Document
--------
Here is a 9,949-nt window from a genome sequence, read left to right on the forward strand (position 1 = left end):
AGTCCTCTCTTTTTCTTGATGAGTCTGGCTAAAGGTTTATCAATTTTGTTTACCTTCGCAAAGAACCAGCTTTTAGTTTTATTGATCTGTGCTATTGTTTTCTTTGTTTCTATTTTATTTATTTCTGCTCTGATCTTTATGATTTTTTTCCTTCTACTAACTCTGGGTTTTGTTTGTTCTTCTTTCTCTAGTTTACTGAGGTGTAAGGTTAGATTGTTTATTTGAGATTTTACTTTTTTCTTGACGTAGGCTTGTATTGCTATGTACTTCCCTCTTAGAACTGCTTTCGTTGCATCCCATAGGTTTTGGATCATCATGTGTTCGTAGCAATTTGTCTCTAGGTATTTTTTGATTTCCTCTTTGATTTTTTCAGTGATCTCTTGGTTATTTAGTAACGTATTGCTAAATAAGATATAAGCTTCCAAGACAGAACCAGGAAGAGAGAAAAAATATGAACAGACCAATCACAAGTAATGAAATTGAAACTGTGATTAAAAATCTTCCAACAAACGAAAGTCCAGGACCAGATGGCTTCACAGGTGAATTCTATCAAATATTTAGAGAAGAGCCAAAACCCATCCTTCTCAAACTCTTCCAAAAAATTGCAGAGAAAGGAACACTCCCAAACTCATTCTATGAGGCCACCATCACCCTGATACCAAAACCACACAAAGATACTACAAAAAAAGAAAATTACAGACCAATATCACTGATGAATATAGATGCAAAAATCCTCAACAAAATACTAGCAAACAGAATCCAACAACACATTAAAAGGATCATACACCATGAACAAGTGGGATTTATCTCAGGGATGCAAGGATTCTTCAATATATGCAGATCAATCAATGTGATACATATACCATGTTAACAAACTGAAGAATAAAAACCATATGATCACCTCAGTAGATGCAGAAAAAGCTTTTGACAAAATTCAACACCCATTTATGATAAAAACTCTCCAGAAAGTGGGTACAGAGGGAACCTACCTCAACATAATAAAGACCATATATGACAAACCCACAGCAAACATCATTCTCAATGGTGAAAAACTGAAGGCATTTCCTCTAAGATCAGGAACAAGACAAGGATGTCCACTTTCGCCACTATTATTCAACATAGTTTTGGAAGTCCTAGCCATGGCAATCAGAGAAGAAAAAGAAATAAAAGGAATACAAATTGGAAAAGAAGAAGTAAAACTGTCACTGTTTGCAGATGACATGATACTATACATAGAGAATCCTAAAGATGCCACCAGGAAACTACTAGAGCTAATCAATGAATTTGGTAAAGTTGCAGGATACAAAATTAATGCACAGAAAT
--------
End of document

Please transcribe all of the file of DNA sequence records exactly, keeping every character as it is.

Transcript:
Here is a 9,949-nt window from a genome sequence, read left to right on the forward strand (position 1 = left end):
AGTCCTCTCTTTTTCTTGATGAGTCTGGCTAAAGGTTTATCAATTTTGTTTACCTTCGCAAAGAACCAGCTTTTAGTTTTATTGATCTGTGCTATTGTTTTCTTTGTTTCTATTTTATTTATTTCTGCTCTGATCTTTATGATTTTTTTCCTTCTACTAACTCTGGGTTTTGTTTGTTCTTCTTTCTCTAGTTTACTGAGGTGTAAGGTTAGATTGTTTATTTGAGATTTTACTTTTTTCTTGACGTAGGCTTGTATTGCTATGTACTTCCCTCTTAGAACTGCTTTCGTTGCATCCCATAGGTTTTGGATCATCATGTGTTCGTAGCAATTTGTCTCTAGGTATTTTTTGATTTCCTCTTTGATTTTTTCAGTGATCTCTTGGTTATTTAGTAACGTATTGCTAAATAAGATATAAGCTTCCAAGACAGAACCAGGAAGAGAGAAAAAATATGAACAGACCAATCACAAGTAATGAAATTGAAACTGTGATTAAAAATCTTCCAACAAACGAAAGTCCAGGACCAGATGGCTTCACAGGTGAATTCTATCAAATATTTAGAGAAGAGCCAAAACCCATCCTTCTCAAACTCTTCCAAAAAATTGCAGAGAAAGGAACACTCCCAAACTCATTCTATGAGGCCACCATCACCCTGATACCAAAACCACACAAAGATACTACAAAAAAAGAAAATTACAGACCAATATCACTGATGAATATAGATGCAAAAATCCTCAACAAAATACTAGCAAACAGAATCCAACAACACATTAAAAGGATCATACACCATGAACAAGTGGGATTTATCTCAGGGATGCAAGGATTCTTCAATATATGCAGATCAATCAATGTGATACATATACCATGTTAACAAACTGAAGAATAAAAACCATATGATCACCTCAGTAGATGCAGAAAAAGCTTTTGACAAAATTCAACACCCATTTATGATAAAAACTCTCCAGAAAGTGGGTACAGAGGGAACCTACCTCAACATAATAAAGACCATATATGACAAACCCACAGCAAACATCATTCTCAATGGTGAAAAACTGAAGGCATTTCCTCTAAGATCAGGAACAAGACAAGGATGTCCACTTTCGCCACTATTATTCAACATAGTTTTGGAAGTCCTAGCCATGGCAATCAGAGAAGAAAAAGAAATAAAAGGAATACAAATTGGAAAAGAAGAAGTAAAACTGTCACTGTTTGCAGATGACATGATACTATACATAGAGAATCCTAAAGATGCCACCAGGAAACTACTAGAGCTAATCAATGAATTTGGTAAAGTTGCAGGATACAAAATTAATGCACAGAAAT